➟ Sanskrit and Hindi: In both the Sanskrit and Hindi languages, the corresponding word for ‘empathy’ is समानुभूति, samānubhūti, a compound word made up of sama + anubhūti

sama = identical, equal, same, balanced, resembling, unchanging, constant, impartial, fair, full, whole. 

anubhūti = knowledge, experience, perception, realization. 

sama + anubhūti = awareness of equality, nondifference and oneness with everything; knowledge of wholeness; experience of equipoise and parity that leads to deep empathy, compassion, and understanding; interacting with others in a gentle and non judgmental way.

➟ Self-Reg tells us that the impulse to participate in the feelings of another is biological, rooted in our neurology. Stuart Shanker often uses the image of a Bluetooth connection to describe the Interbrain that he defines as “the substrate for the development of empathy”. The words ‘resonance’ and ‘vibration’ also often come up. 

In Reframed, he writes: 

“Through the various nonverbal modes of communication, a group of neurons vibrating in the caregiver’s limbic system causes a similar vibration in the baby’s limbic neurons. […] It is not just resonating vibrations but shared emotions – negative or positive – that forge a right-brain to right-brain limbic connection, a connection that serves as the substrate for all aspects of development.” (p.11)

I shared at the end of my first blog (Being Human) that my son and I co-regulate across the ocean through music. Moving on from where I left, I have chosen music as a vehicle for empathy in this second blog, based on an experience I had one Sunday afternoon while In Concert, a radio show, was playing in the background. 

I wasn’t really focusing on what radio host Paolo Pietropaolo was saying but suddenly…


Biological: Goosebumps all over my body. Warm, sparkling energy running from my lower back up along my spine. Feeling very awake and energized. I got up and started dancing a weird dance with my arms like wings. Go figure.

Emotion: Happy. So incredibly happy. In Foundations 2, we’ve been told that “a secondary emotion is an emotion that is culturally-shaped. Basic emotions are biological—hard-wired; the same for every human being.” Am I experiencing a basic emotion through this song?

Cognitive: I cannot understand one single word in the song. It’s verbal yet non verbal. What is this singer saying? Who is he? What is this music? Classic? World music? I need to know more. I wasn’t centered before hearing Sakomawit, but now I am alert, focused and ready to actively listen.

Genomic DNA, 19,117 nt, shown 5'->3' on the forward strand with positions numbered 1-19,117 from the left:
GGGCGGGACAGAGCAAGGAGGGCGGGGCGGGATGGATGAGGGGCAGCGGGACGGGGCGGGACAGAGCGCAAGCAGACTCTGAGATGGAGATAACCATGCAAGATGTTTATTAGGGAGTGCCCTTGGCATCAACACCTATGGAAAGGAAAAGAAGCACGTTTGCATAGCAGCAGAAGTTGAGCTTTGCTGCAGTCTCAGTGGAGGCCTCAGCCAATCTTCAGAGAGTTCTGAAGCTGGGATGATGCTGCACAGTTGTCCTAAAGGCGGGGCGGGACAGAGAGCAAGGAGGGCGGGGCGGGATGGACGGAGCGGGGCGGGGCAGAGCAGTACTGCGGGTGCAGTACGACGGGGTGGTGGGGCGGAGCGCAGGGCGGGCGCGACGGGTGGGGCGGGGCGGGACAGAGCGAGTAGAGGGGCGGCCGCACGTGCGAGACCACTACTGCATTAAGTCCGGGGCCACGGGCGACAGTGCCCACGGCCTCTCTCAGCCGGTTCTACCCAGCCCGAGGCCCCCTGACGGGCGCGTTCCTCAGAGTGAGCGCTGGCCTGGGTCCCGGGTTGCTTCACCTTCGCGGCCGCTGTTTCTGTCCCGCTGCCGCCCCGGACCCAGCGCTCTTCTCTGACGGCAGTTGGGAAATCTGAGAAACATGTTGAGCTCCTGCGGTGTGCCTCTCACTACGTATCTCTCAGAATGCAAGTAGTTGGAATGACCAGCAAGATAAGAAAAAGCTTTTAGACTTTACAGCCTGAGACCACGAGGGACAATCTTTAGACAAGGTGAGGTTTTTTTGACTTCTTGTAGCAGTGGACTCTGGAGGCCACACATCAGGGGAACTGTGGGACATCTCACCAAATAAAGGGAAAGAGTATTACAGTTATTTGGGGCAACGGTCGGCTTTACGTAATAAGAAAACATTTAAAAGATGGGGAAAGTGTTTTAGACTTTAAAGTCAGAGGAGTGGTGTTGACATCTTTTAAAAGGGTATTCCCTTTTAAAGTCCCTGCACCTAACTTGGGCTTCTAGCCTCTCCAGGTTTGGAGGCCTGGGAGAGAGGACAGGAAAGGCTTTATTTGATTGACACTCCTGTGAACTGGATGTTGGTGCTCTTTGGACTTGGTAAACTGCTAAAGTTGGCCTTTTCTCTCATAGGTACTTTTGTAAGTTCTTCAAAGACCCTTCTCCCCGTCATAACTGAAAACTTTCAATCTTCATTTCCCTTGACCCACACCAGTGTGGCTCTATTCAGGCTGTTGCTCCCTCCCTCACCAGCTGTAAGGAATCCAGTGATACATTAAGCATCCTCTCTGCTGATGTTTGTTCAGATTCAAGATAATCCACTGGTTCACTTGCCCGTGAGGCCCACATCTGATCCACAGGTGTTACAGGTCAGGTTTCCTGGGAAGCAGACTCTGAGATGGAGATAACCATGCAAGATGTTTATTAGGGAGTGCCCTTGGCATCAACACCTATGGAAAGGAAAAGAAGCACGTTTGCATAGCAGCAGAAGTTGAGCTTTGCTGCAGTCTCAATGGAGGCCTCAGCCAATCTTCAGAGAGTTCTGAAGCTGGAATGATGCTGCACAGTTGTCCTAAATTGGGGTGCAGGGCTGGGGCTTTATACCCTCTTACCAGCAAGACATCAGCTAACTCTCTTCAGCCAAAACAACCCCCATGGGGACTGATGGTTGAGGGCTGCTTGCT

Social: At this point, on that Sunday afternoon while I listen to Sakomawit, I don’t even know the name of the artist. I don’t know who he is, from where he is, I know nothing but one thing: our worlds just met and I want to meet him, his culture, his history, his dreams and battles. 

Prosocial: A limbic resonance happens when an artist performs. Of course, the artist cannot feel what I felt that day, it was not an in-the-moment one-to-one interaction for him. We’re talking about a broader, larger Interbrain here. The limbic journey from the artist to his audience through the vibrations delivered by his voice is at the same time a very long process – and an incredibly quick one.

And then comes Oqiton. And Pomok naka Poktoinskwes. Emotion: These songs break my heart and pierce my soul, just to pick up the pieces and put them all back together again. On a physiological level, I feel a slight pain all over my skin, like a bruise. And my heart beat slows down. The songs and their melodies tell me about something I didn’t know I had inside. A memory of something that is lost. Something I… we… have lost. I am in-between. Between past lost and future feared. And my identity is blending with a big unknown-but-felt, like a tiny tiny drop in the ocean. I have a deep feeling for a people and a time I haven’t encountered yet.